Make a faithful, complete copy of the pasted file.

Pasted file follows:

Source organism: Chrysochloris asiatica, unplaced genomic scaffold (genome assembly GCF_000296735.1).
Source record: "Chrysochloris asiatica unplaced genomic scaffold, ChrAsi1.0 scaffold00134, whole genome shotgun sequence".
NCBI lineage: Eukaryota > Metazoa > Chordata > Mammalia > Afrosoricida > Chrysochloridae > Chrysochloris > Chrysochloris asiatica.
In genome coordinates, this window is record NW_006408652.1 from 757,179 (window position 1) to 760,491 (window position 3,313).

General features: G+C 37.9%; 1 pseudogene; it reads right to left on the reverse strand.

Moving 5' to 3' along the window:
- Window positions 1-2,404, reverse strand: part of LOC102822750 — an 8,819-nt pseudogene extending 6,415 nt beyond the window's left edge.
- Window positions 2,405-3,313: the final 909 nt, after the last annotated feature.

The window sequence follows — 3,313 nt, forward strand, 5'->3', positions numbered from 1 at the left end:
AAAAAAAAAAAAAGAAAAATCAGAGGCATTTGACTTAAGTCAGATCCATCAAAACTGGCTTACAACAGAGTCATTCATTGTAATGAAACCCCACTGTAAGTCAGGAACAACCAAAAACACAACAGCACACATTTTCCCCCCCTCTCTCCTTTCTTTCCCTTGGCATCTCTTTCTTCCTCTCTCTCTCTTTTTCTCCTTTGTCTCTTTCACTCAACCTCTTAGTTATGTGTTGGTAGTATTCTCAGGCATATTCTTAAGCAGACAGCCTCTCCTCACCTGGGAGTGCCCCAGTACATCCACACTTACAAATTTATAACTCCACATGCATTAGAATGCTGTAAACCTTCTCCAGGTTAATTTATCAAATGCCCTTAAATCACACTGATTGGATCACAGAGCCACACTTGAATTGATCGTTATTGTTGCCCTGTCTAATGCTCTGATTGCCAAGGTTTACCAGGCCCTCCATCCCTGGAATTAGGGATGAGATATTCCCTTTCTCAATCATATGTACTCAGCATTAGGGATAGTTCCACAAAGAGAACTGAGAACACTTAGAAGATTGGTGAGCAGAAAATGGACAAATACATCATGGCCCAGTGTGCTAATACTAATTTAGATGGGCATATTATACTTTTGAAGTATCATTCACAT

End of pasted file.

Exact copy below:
Source organism: Chrysochloris asiatica, unplaced genomic scaffold (genome assembly GCF_000296735.1).
Source record: "Chrysochloris asiatica unplaced genomic scaffold, ChrAsi1.0 scaffold00134, whole genome shotgun sequence".
NCBI lineage: Eukaryota > Metazoa > Chordata > Mammalia > Afrosoricida > Chrysochloridae > Chrysochloris > Chrysochloris asiatica.
In genome coordinates, this window is record NW_006408652.1 from 757,179 (window position 1) to 760,491 (window position 3,313).

General features: G+C 37.9%; 1 pseudogene; it reads right to left on the reverse strand.

Moving 5' to 3' along the window:
- Window positions 1-2,404, reverse strand: part of LOC102822750 — an 8,819-nt pseudogene extending 6,415 nt beyond the window's left edge.
- Window positions 2,405-3,313: the final 909 nt, after the last annotated feature.

The window sequence follows — 3,313 nt, forward strand, 5'->3', positions numbered from 1 at the left end:
AAAAAAAAAAAAAGAAAAATCAGAGGCATTTGACTTAAGTCAGATCCATCAAAACTGGCTTACAACAGAGTCATTCATTGTAATGAAACCCCACTGTAAGTCAGGAACAACCAAAAACACAACAGCACACATTTTCCCCCCCTCTCTCCTTTCTTTCCCTTGGCATCTCTTTCTTCCTCTCTCTCTCTTTTTCTCCTTTGTCTCTTTCACTCAACCTCTTAGTTATGTGTTGGTAGTATTCTCAGGCATATTCTTAAGCAGACAGCCTCTCCTCACCTGGGAGTGCCCCAGTACATCCACACTTACAAATTTATAACTCCACATGCATTAGAATGCTGTAAACCTTCTCCAGGTTAATTTATCAAATGCCCTTAAATCACACTGATTGGATCACAGAGCCACACTTGAATTGATCGTTATTGTTGCCCTGTCTAATGCTCTGATTGCCAAGGTTTACCAGGCCCTCCATCCCTGGAATTAGGGATGAGATATTCCCTTTCTCAATCATATGTACTCAGCATTAGGGATAGTTCCACAAAGAGAACTGAGAACACTTAGAAGATTGGTGAGCAGAAAATGGACAAATACATCATGGCCCAGTGTGCTAATACTAATTTAGATGGGCATATTATACTTTTGAAGTATCATTCACAT